ORLEANS, Mass. – It’s rare for any sports team to be dominant at one position for a long period of time. It is even rarer to be dominant at that position with a different player every year. Yet somehow, the Orleans Firebirds have managed that feat.
With Matt Troupe (Arizona) off to a blistering start, it seems that for the fourth consecutive season, the Firebirds can claim they have the best closer in the Cape Cod Baseball League.
It all started back in the 2010 season with a starting pitcher named Marcus Stroman (Duke). Stroman came into the Cape League highly regarded as a top performer on an Atlantic Coast Conference powerhouse at Duke - but as a starter, not a reliever. Manager Kelly Nicholson had a hole at closer that summer and filled the need with one of his best available pitchers. It ended up being an excellent decision.
Amazingly, Stroman did not allow a run all summer, finishing the regular season with 10 saves and 32 strikeouts in 25 innings. His unbelievable numbers earned him an All-Star selection. His strong work continued into the playoffs, in which he worked three innings and picked up a win and a save, allowing just two hits and walking none. His Cape League numbers were eye-popping and, combined with his four years of strong play at Duke, led him to be the first Blue Devil ever taken in the first round of the MLB Draft, going 22nd overall to the Toronto Blue Jays in 2012.
The next season, Nicholson brought in Trevor Gott (Kentucky), who had established himself as the Wildcats’ closer after just one year. Gott, too, found instant success in Orleans, and was one of the most talked about players of the 2011 season. In 21 innings, he recorded 12 regular-season saves and picked up the save in the Cape League All-Star game. Additionally, he posted a 1.28 ERA, while striking out 26 batters.
As well as Gott performed in the Cape League, he was perhaps even better in his three years at Kentucky. During this past season, Gott went 4-1 with a 1.20 ERA and 35 strikeouts and set the school’s single-season save record with 12. His impressive numbers earned him a sixth-round selection by the San Diego Padres in this year’s MLB Draft. He left Kentucky as the all-time saves leader, despite pitching only through his junior year.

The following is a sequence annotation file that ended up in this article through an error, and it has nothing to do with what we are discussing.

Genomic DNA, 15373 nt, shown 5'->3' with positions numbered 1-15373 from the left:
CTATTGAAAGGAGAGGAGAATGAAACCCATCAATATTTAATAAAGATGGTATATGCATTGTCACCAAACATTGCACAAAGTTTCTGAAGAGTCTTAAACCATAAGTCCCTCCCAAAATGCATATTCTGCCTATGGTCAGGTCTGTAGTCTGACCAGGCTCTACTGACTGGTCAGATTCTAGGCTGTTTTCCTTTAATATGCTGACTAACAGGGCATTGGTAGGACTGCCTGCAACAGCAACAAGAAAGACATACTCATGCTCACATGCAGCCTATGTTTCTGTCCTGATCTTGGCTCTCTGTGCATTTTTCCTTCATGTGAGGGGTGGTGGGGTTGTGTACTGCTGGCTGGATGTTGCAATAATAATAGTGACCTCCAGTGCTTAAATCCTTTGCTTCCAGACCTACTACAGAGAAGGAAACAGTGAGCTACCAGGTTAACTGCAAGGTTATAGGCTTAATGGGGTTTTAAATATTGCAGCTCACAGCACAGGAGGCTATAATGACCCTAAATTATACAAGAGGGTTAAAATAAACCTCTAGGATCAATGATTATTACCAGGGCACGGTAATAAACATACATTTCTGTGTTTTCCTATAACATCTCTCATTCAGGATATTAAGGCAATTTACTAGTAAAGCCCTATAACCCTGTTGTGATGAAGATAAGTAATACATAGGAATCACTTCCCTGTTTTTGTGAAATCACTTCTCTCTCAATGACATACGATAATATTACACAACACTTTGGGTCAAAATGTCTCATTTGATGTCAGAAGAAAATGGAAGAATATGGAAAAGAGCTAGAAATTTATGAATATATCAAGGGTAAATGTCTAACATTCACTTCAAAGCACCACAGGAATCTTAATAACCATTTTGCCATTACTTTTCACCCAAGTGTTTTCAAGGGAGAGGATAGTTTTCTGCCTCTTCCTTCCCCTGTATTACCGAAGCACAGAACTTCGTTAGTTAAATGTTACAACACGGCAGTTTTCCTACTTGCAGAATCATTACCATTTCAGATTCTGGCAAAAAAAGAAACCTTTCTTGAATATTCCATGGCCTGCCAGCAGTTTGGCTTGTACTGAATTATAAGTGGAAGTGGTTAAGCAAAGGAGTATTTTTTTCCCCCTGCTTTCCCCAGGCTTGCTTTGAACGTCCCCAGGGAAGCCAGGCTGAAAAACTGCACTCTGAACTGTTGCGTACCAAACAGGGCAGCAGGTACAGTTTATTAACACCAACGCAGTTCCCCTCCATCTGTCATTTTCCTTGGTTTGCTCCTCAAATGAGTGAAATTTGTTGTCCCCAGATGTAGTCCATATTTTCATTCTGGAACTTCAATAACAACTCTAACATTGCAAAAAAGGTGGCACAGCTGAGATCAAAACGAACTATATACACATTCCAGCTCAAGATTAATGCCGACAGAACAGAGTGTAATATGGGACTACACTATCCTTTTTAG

The Firebirds thought they were set at closer going into the 2012 season with returning All-Star Gott and freshman sensation Matt Troupe in the fold too, but neither ended up racking up the saves last summer. Gott lasted less than two weeks before an injury sent him home early, and before Troupe arrived following the College Baseball World Series, Kyle Crockett (Virginia) had already moved into the closer’s role.
Crockett had been an anchor in the Cavaliers’ bullpen during his first two years, but had not taken over as closer. With Orleans, he saw a chance to shine in a high-pressure position and made the most out of his opportunity. In 24 innings last summer, Crockett posted a gaudy 0.75 ERA while picking up six saves and striking out 28. The All-Star was dominant in the playoffs as well, not allowing a run in 5 1/3 innings of work and getting two saves and 11 strikeouts for the Firebirds, who surprised many with an Eastern Division final appearance.
Thanks to his impressive Cape League showing, the spotlight shone even brighter on the Virginia reliever this past year, and he didn’t disappoint. As the closer in Charlottesville, he went 4-1 with 12 saves and a 1.70 ERA. Crockett finished his college career with an impressive 12-3 record and 1.98 ERA, and will be remembered as one of the best relievers in school history. Crockett was drafted by the Cleveland Indians in the fourth round of the 2013 MLB Draft, and has been talked about as one of the most majors-ready players taken thanks to his superior control and velocity.
Finally, this season’s star saves man is Troupe. After showing up late in 2012 thanks to a College World Series championship run with Arizona, Troupe pitched 2 2/3 scoreless innings before leaving early with an injury. He has returned with a vengeance this summer, and sports a perfect 0.00 ERA with four saves in 7 1/3 innings pitched. Troupe has allowed only seven baserunners - three hits and four walks - while fanning 15. He is well on his way to following in former Firebirds’ footsteps as an All-Star and the league’s best closer.
For Troupe, that’s just the beginning. Already an NCAA champion, his numbers indicate that he could follow in his former Firebird closers’ footsteps as a high draft pick. In his first two years as the Wildcats’ closer, Troupe went 12-1 with 15 saves and 93 strikeouts. With still another year before draft eligibility, the sky’s the limit for this Orleans killer closer.
Nicholson understands the importance of finishing the game strong, and whether he has simply been fortunate to have such solid relievers on his roster or if his experience as a pitching coach has helped these players master the art of closing, one thing is certain: Orleans is becoming known for its closers.